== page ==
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Rheumatol Int. 2014 Aug;34(8):1053-7. doi: 10.1007/s00296-013-2884-z. Epub 2013 Oct 26.

Non-systemic juvenile idiopathic arthritis outcome after reaching clinical remission with anti-TNF-α therapy: a clinical practice observational study of patients who discontinued treatment.

Author information

1
Pediatric Rheumatology Unit, Hospital Sant Joan de Déu-Universitat Barcelona, Passeig Sant Joan 2, 08950, Esplugues de Llobregat, Barcelona, (Catalunya), Spain, eiglesias@hsjdbcn.org.

Abstract

TNF-alpha-blocking agents (anti-TNF) used in juvenile idiopathic arthritis (JIA) are well established; however, time to withdraw is unclear. Neither prolonged nor tapering treatment seems to influence risk of relapse. Our aim was to assess relapse percentage after anti-TNF withdrawal of our non-systemic JIA patients after reaching clinical remission. A retrospective review of our non-systemic JIA patients in whom anti-TNF had been withdrawn due to inactive disease was achieved, between December 2000 and November 2011. We analyzed percentages of relapse according to JIA categories and antinuclear antibodies (ANA) positivity. n = 18 patients were included. Eighty-two percentage of patients relapsed after treatment withdrawal, and mean time to relapse was 3.04 months (SD 2.03). The percentage of relapse after anti-TNF discontinuation in the main JIA category was 88 % of negative rheumatoid factor polyarticular JIA and 80 % of persistent oligoarticular JIA. We did not find significant statistical differences according to ANA positivity (9 of 14 were ANA positive), and mean time to relapse (days) was 85.0 (SD 69.4) for ANA-positive versus 102.4 (SD 47.7) for ANA-negative patients (p = NS). Relapse percentage following anti-TNF discontinuation was high (82 %) and occurred within the first 3 months after it. No relationship regarding JIA subtype and ANA positivity was found.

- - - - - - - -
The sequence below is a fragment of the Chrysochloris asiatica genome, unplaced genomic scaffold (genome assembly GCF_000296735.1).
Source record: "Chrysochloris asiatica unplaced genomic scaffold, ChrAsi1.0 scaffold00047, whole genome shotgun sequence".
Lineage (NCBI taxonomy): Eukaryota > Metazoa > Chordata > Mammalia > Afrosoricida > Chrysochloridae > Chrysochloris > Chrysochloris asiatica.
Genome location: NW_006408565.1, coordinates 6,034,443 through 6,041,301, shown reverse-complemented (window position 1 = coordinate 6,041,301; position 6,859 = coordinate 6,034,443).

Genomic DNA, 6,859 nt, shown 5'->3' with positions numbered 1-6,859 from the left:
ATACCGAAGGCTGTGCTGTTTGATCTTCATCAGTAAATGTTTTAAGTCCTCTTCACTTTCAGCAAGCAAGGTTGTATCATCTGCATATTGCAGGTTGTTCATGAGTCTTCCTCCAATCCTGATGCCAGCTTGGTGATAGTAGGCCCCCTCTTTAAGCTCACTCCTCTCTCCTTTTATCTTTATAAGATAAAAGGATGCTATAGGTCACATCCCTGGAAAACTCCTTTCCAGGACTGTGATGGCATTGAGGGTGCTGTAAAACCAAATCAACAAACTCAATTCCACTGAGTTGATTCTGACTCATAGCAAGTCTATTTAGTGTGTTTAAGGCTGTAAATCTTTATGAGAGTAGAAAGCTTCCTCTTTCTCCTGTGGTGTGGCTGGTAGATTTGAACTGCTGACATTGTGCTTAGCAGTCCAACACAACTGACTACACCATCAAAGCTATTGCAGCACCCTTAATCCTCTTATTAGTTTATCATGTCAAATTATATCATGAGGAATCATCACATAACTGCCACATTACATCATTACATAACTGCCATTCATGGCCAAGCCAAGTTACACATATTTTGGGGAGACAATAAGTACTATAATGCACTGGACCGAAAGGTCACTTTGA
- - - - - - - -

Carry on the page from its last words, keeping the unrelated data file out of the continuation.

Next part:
PMID:
24162563
DOI:
10.1007/s00296-013-2884-z
[Indexed for MEDLINE]

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